3. Frequency: This is where you want to be extra cautious of ad fatigue and avoid over-serving ads to a user, as they will likely become overwhelmed and off-put by your brand. The key is to speak softly but carry a big message. Frequency caps allow you to limit the number of times an ad is served to a particular user within a certain time frame. In Google Ads and most other programmatic or DSP platforms, you can specify the number of impressions per day, week, or month. Operating on days will allow the most control over ad frequency and minimize the risk of ad fatigue. For social media advertising, Meta enables frequency settings for ad impressions that are available only for advertising campaigns with “Reach and Frequency” buying, or the “Reach” advertising goal.
  4. Dynamic Targeting: The beauty of a retargeting campaign is that you are not starting from zero. You have obtained some information on what a user is interested in or has historically browsed on your website. For example, if a user visits the landing page of Product A, you can serve them an ad specifically promoting that product rather than your full portfolio. On the contrary, if your user has engaged with a number of landing pages and visited the website frequently, you may want to promote the full suite of products and more urgent calls to action. 
  5. Compelling Creative and Copy: As we mentioned before, retargeting campaigns offer the greatest opportunity to expand your company’s official tagline or boilerplate. Because users have already been introduced to the brand, you can experiment with unique visuals and messaging catered to specific interests or needs. You can even A/B test different ad creative and copy to help identify what resonates best with your audience.

Now that you’ve established your campaign objective, target audience, and core content, it’s time to optimize your bid strategy to make the most of your ad dollars. 

Optimizing Your Retargeting Campaigns Bid Strategy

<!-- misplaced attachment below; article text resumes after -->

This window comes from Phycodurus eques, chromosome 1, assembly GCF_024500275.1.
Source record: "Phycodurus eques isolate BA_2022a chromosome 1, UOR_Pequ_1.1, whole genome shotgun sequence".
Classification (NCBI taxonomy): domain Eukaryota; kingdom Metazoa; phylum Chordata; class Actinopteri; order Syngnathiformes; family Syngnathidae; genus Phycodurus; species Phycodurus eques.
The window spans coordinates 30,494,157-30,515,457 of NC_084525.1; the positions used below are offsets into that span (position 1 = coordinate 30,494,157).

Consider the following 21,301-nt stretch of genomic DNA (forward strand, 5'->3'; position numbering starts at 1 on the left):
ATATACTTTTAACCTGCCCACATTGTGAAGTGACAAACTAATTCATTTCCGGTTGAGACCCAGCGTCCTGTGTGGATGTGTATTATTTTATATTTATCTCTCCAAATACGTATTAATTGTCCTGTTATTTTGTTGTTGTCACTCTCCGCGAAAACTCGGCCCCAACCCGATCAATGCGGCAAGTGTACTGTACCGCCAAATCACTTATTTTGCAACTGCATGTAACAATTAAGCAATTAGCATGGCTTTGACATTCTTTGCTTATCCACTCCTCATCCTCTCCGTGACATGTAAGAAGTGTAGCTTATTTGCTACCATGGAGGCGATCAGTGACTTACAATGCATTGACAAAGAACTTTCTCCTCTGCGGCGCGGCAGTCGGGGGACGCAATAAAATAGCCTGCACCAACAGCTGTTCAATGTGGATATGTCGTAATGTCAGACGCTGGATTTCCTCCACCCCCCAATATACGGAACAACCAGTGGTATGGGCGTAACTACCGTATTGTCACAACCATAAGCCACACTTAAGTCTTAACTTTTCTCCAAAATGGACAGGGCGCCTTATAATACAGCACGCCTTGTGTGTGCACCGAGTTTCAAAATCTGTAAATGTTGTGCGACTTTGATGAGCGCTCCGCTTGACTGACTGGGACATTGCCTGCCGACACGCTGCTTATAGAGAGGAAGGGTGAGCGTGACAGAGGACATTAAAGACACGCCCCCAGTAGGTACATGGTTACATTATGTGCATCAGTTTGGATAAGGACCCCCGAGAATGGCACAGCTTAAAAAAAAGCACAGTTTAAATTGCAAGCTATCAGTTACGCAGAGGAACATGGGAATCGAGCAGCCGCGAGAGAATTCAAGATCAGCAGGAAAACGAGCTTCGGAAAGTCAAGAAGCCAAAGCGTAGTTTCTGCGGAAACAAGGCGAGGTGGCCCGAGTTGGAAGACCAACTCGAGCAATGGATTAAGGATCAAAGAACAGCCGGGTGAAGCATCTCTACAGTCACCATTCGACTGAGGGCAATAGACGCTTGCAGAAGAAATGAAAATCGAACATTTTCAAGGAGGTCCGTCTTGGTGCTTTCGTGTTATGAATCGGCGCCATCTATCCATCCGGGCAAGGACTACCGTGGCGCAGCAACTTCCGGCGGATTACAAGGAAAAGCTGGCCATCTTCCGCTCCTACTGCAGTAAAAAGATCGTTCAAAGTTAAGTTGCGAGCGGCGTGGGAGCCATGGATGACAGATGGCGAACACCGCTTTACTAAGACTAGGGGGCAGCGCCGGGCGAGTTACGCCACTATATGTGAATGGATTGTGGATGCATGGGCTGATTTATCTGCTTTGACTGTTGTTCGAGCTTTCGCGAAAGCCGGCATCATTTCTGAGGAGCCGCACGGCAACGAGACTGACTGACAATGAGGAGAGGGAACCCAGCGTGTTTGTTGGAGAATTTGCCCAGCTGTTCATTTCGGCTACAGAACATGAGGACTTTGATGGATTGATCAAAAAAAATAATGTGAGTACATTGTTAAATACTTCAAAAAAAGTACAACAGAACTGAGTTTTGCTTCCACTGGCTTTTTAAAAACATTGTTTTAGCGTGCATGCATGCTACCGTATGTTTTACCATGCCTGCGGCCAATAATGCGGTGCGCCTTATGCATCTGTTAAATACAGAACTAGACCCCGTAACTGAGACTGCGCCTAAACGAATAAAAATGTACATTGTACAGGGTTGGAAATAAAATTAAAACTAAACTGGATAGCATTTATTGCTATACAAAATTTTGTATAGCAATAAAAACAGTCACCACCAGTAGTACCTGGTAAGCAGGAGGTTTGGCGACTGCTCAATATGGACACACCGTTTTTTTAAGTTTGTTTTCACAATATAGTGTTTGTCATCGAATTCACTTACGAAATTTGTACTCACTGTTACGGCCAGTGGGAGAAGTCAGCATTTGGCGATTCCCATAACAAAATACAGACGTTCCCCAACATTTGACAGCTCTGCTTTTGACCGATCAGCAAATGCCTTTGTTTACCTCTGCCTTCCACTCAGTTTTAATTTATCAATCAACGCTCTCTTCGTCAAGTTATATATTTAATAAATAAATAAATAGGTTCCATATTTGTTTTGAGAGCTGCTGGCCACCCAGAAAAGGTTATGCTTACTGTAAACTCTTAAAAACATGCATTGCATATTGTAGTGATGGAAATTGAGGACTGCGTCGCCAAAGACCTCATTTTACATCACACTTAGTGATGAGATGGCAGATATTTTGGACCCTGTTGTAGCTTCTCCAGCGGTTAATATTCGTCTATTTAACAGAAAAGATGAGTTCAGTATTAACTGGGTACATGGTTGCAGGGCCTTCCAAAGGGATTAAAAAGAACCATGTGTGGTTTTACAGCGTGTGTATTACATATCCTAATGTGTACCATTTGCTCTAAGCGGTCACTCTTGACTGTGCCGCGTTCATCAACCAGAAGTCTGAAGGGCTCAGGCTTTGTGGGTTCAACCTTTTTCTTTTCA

One of the most crucial ways to generate success from retargeting campaigns is by selecting the right bid strategy. This will increase campaign effectiveness by strictly limiting the cost of click/conversion.

Within all advertising platforms, there are two main options for bidding:

  1. Auto: An automatic bid strategy is similar to placing your car on cruise control. It means that the system will try to get the highest possible number of clicks/conversions within the established budget and determined performance targets. When setting up your ads you can assign a goal value, for example, the cost per click. In this case, the system will try to maintain this cost and pace the placements to not go over budget.
  2. Duration: In most advertising systems, you can specify how long a user will be included in your retargeting audience. In Google Ads and Meta, the default setting is 30 days, but you can customize this number to suit your needs and historical trends. For example, if your GA4 insights show that 90% of conversions occur in the first 7 days after the visitor first visits the site, there’s a much lesser chance that a given user will convert 30-40 days after visiting the site. Therefore, it may be more cost-effective to restrict retargeting to users for more than 7 days. You may find higher conversions and lower CPC (cost-per-click) by changing the membership duration from the base 30 days to 7 days. Be sure to actively monitor campaign performance and results for at least a few weeks and be willing to pivot based on what you find is or isn’t yielding results. 


Overall, retargeting campaigns are one of the most cost-effective methods of increasing conversions and reaching relevant prospects. The chances of conversion are much higher when that base foundation of knowledge within your brand has been established, and it gives you the chance to create highly customized advertising campaigns. However, there’s a lot to consider in setting up and optimizing your retargeting campaigns. That’s where a digital marketing agency can assist in strategy, placement, and ongoing monitoring for optimization opportunities. Contact Bluetext if you’re ready to retarget and set your campaigns up for success.